Ask the question like this and see what they say: "It's been a month since the [last campaign event]. Your camp has been growing apace and things have been good until you faced a major setback. What was it?" Then ask follow-up questions on how they dealt with it, what it all means, what their characters think about it, who is on their revenge list if applicable, etc. Fish for elements you can bring back later and use them.



Great advice! Although my players may not be ready for this kind of thing, they can start learning. Start small. This will take them places I don't they've ever been, mindset-wise, and I would love to develop their scope as players.


I like the idea of group participation; however, since I need something bad to happen at some time, the players obviously can't be part of the decision.

I think you'd be surprised. As long they are letting you cause bad things to happen to them, rather than arguing that the bad things shouldn't have happened, or should have been less bad, or their character isn't present and is therefore not affected, then at some level they want bad things to happen to their characters. Therefore, to some degree, they could themselves imagine bad things that might happen to their characters and would tell these to you.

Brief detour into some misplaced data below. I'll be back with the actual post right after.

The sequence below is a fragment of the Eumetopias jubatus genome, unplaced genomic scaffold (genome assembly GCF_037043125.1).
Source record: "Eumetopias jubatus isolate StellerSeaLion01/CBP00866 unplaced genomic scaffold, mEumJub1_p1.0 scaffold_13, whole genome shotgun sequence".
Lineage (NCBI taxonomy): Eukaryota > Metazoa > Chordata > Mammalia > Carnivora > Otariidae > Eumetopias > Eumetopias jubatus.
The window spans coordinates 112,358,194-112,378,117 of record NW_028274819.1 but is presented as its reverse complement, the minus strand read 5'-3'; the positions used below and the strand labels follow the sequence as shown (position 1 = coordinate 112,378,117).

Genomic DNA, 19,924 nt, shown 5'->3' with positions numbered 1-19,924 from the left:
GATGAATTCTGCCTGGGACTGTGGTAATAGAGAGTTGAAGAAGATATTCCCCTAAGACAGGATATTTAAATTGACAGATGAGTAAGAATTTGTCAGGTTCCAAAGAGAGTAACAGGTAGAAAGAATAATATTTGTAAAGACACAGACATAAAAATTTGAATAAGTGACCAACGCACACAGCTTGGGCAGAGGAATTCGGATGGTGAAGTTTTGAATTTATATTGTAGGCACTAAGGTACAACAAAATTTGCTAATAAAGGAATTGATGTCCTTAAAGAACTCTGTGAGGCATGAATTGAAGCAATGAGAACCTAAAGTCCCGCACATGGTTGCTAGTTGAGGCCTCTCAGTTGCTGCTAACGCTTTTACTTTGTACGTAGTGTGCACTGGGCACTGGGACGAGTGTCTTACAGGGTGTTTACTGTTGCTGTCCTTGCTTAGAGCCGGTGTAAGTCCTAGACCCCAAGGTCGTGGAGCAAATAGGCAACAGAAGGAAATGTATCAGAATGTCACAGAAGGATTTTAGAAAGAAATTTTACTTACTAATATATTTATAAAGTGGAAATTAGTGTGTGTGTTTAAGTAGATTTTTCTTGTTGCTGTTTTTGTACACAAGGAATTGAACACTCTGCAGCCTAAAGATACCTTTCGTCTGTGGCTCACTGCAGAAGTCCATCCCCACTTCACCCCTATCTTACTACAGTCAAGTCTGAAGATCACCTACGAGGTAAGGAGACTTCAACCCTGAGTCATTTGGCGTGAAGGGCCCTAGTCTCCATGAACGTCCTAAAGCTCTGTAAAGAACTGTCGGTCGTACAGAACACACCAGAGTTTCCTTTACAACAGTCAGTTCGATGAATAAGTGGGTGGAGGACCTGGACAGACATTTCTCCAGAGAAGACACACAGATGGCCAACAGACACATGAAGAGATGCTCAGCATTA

I've been in lots of games in which I have an idea for how things could go wrong in a cool way, and what the DM actually tosses at us is far too gentle and forgiving. Try to find out what your players expect will go wrong and give them that in spades.

If I have to ask the GM for it, then I don't want it.

I would suggest not going with your original idea of just rolling on a random table to see if something goes wrong and determine what calamity befalls. Instead, describe a problem that the players' characters might encounter or forsee and then give them the chance to make skill checks to avoid the calamity.